All taxable fixed income sectors were flat to slightly negative on the month. High yield fared the worst, declining -1.3% as spreads widened 50 basis points. Municipal bonds were slightly positive for the month and continue to benefit from a positive technical backdrop with strong demand for tax-free income being met with a lack of new issuance.

We approach our macro view as a balance between headwinds and tailwinds. We believe the scale remains tipped in favor of tailwinds, with a number of factors supporting the economy and markets over the intermediate term.

  • Global monetary policy remains accommodative: Even with quantitative easing slated to end in the fall, U.S. short-term interest rates should remain near-zero until 2015 if inflation remains contained. The ECB and the Bank of Japan are continuing their monetary easing programs.
  • Global growth stable: U.S. growth rebounded in the second quarter. Outside of the U.S., growth has not been very robust, but it is still positive.
  • Labor market progress: The recovery in the labor market has been slow but steady. The unemployment rate has fallen to 6.2% and jobless claims have fallen to new lows.
  • U.S. companies remain in solid shape: U.S. companies have solid balance sheets that are flush with cash. M&A deal activity has picked up this year. Corporate profits remain at high levels and margins have been resilient.
  • Less drag from Washington: After serving as a major uncertainty over the last few years, Washington has done little damage so far this year. Fiscal drag will not have a major impact on growth in 2014, and the budget deficit has also declined significantly.

Risks facing the economy and markets remain, including:

  • Fed Tapering/Tightening: If the Fed continues at the current pace, quantitative easing will end in the fall. Risk assets have historically reacted negatively when monetary stimulus has been withdrawn; however, this withdrawal is more gradual and the economy appears to be on more solid footing this time. Should inflation pick up, market participants will shift quickly to concern over the timing of the Fed’s first interest rate hike. Despite the recent uptick in the CPI, the core Personal Consumption Expenditure Price (PCE) Index, the Fed’s preferred inflation measure, is up only +1.5% over the last 12 months.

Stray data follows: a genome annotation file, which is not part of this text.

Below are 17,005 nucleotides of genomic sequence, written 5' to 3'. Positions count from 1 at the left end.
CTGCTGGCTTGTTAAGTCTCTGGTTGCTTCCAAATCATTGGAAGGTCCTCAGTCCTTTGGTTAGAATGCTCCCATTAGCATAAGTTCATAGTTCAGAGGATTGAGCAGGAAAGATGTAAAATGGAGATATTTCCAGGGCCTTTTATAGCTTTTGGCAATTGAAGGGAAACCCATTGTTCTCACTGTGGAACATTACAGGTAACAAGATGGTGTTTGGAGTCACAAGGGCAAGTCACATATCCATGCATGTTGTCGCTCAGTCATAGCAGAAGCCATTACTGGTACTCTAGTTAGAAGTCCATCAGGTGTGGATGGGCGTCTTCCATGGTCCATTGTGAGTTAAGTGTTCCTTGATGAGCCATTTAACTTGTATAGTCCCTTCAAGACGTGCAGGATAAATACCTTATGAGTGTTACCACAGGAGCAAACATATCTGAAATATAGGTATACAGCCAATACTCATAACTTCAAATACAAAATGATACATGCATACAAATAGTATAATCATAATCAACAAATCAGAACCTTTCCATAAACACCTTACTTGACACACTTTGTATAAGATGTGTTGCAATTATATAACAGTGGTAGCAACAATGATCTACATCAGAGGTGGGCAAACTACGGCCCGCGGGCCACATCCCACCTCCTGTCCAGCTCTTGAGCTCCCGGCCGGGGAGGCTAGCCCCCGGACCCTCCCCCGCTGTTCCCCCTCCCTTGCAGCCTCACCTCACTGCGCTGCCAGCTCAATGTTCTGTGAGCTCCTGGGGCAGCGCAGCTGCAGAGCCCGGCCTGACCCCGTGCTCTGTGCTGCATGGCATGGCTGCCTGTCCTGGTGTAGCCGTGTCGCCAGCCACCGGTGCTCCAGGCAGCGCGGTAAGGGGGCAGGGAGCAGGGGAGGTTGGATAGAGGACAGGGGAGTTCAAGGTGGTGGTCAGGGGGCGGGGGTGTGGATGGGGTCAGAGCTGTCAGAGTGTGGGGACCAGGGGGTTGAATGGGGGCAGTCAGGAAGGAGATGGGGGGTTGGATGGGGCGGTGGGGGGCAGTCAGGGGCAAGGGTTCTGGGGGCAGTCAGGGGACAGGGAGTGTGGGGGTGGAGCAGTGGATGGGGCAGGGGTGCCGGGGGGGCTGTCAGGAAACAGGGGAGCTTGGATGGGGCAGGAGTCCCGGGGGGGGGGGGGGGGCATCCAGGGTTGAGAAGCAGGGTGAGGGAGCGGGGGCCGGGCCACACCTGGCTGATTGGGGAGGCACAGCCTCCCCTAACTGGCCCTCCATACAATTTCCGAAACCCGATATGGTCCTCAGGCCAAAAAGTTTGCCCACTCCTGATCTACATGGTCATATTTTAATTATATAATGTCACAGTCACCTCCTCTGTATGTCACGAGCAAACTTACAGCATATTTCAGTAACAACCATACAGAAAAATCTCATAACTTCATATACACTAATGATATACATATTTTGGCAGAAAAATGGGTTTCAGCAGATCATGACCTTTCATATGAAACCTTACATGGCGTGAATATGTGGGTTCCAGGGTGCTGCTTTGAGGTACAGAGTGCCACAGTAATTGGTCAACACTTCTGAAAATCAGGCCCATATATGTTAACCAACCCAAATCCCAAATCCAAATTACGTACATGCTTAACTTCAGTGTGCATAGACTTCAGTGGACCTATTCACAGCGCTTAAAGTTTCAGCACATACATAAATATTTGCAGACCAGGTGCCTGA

• Election Year/Seasonality: While we noted there has been some progress in Washington, we could see market volatility pick up later this year in response to the mid-term elections. In addition, August and September tend to be weaker months for the equity markets.
  • Geopolitical Risks: The events in the Middle East and Russia could have a transitory impact on markets.

Risk assets should continue to perform over the intermediate term as we expect continued economic growth; however, we could see increased volatility and a shallow correction as markets digest the end of the Federal Reserve’s quantitative easing program. Economic data, especially inflation data, will be watched closely for signs that could lead the Fed to tighten monetary policy earlier than expected. Equity market valuations look elevated, but not overly rich relative to history, and maybe even reasonable when considering the level of interest rates and inflation. Investor sentiment, while down from excessive optimism territory, is still elevated, but the market trend remains positive. In addition, credit conditions still provide a positive backdrop for the markets.

Asset Class Outlook

Our portfolios are positioned to take advantage of continued strength in risk assets, and we continue to emphasize high conviction opportunities within asset classes, as well as strategies that can exploit market inefficiencies.

Source: Brinker Capital

Brinker Capital, Inc., a Registered Investment Advisor. Views expressed are for informational purposes only. Holdings subject to change. Not all asset classes referenced in this material may be represented in your portfolio. All investments involve risk including loss of principal. Fixed income investments are subject to interest rate and credit risk. Foreign securities involve additional risks, including foreign currency changes, political risks, foreign taxes, and different methods of accounting and financial reporting. Past performance is not a guarantee of similar future results. An investor cannot invest directly in an index